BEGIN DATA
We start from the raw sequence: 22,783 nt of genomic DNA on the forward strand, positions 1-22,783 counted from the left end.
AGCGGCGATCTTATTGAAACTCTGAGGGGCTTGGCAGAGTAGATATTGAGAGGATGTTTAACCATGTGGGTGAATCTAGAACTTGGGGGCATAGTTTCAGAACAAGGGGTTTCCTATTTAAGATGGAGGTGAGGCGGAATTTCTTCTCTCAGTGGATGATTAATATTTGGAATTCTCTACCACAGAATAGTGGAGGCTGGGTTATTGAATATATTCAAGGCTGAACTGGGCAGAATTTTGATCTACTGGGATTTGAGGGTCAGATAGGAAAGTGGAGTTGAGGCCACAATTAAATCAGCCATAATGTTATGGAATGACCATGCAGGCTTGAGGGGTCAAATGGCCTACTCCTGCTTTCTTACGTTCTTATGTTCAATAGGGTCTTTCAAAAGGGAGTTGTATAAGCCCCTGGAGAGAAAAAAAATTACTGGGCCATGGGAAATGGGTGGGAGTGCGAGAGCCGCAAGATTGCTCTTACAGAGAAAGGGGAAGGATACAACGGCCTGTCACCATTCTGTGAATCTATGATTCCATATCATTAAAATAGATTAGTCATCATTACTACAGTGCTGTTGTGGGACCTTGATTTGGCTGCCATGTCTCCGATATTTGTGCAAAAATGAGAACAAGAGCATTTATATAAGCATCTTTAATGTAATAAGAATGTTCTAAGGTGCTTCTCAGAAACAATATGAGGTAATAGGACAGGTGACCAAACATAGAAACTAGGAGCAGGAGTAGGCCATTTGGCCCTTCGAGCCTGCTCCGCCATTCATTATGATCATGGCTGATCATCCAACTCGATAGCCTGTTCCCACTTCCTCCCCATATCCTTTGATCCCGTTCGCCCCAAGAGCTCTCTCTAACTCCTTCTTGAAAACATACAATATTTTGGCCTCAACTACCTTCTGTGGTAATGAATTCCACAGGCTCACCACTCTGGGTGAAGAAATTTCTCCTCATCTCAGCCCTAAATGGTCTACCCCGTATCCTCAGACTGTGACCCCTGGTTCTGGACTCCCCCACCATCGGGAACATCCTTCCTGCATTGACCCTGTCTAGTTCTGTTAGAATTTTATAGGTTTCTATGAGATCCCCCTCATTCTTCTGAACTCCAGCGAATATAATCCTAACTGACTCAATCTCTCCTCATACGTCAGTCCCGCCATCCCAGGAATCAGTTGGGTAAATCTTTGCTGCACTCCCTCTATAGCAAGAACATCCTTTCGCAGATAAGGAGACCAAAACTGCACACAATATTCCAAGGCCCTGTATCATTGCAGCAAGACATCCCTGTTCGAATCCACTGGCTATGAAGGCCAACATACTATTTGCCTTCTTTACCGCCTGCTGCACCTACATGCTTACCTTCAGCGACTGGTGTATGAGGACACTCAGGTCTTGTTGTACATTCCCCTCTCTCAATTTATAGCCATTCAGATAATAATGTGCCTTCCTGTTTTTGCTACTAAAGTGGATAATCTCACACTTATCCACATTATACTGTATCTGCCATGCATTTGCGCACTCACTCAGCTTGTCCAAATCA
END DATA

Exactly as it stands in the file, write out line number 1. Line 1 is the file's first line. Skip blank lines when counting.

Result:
We start from the raw sequence: 22,783 nt of genomic DNA on the forward strand, positions 1-22,783 counted from the left end.